Trump Was Right: Coronavirus Death Rate Much Lower Than Previous Estimates, Study Says

President Donald Trump speaks about the coronavirus in the James Brady Briefing Room, Tuesday, March 24, 2020, in Washington, as Vice President Mike Pence, Dr. Anthony Fauci, director of the National Institute of Allergy and Infectious Diseases, Larry Kudlow, White House chief economic adviser, and Dr. Deborah Birx, White House coronavirus response coordinator, listen. (AP Photo/Alex Brandon)

The coronavirus may not be as deadly as original estimates predicted, according to a new study published on Monday.

The study, published in The Lancet Infectious Diseases medical journal, says previous estimates were too high because they were based on the case fatality rate (CFR) and didn’t account for undiagnosed cases.


The study estimates that the mortality rate of the coronavirus is actually .66 percent.

Earlier this month, Dr. Anthony Fauci estimated that the mortality rate of the coronavirus was about 2 percent. “If you look at the cases that have come to the attention of the medical authorities in China, and you just do the math, the math is about 2%.” The World Health Organization estimated a 3.4 percent mortality rate. President Trump endured a lot of criticism for saying that he had a “hunch” that the WHO’s estimate was too high.

“Well, I think the 3.4 percent is really a false number. Now, and this is just my hunch, and — but based on a lot of conversations with a lot of people that do this. Because a lot people will have this and it’s very mild. They’ll get better very rapidly. They don’t even see a doctor. They don’t even call a doctor,” Trump said. “I think that that number is very high. I think the number, personally, I would say the number is way under 1 percent.”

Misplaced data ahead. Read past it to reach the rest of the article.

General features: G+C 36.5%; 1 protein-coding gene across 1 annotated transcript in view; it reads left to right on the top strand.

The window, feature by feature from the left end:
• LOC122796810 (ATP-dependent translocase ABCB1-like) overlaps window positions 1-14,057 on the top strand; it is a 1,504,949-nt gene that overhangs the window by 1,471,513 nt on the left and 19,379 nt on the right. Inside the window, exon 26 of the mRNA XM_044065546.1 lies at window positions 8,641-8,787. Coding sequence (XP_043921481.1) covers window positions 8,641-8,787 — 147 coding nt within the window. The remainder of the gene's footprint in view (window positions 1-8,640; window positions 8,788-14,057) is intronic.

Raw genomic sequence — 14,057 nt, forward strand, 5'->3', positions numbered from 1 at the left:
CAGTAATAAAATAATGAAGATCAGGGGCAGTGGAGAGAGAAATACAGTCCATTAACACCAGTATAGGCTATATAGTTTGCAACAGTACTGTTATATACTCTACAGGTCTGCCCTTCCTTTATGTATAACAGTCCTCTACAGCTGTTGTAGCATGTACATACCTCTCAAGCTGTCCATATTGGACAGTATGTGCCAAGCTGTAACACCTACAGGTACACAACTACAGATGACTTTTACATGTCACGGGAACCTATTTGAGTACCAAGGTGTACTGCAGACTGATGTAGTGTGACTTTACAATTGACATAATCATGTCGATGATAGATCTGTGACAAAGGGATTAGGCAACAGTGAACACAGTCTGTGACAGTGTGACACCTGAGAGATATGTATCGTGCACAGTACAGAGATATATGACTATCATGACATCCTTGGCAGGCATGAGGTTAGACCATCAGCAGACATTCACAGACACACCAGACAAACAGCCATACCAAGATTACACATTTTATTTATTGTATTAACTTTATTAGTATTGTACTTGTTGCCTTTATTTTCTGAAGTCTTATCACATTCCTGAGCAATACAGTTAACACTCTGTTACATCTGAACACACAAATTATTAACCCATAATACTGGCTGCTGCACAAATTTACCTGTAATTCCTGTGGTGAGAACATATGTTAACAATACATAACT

That would make Trump’s “hunch” correct. That’s not to say the coronavirus shouldn’t be treated seriously. Assuming that the .66 percent fatality rate is the most accurate estimate, that’s still higher than the seasonal flu, which has a mortality rate of .1 percent, and H1N1 (swine flu), which had a case fatality rate of .02 percent during the 2009 pandemic, based on the CDC’s official numbers.


“There might be outlying cases that get a lot of media attention, but our analysis very clearly shows that at aged 50 and over, hospitalization is much more likely than in those under 50, and a greater proportion of cases are likely to be fatal,” said Imperial College of London professor Azra Ghani, an author of the study, in a statement.

Click here to read the study.


Matt Margolis is the author of Trumping Obama: How President Trump Saved Us From Barack Obama’s Legacy and the bestselling book The Worst President in History: The Legacy of Barack Obama. You can follow Matt on Twitter @MattMargolis




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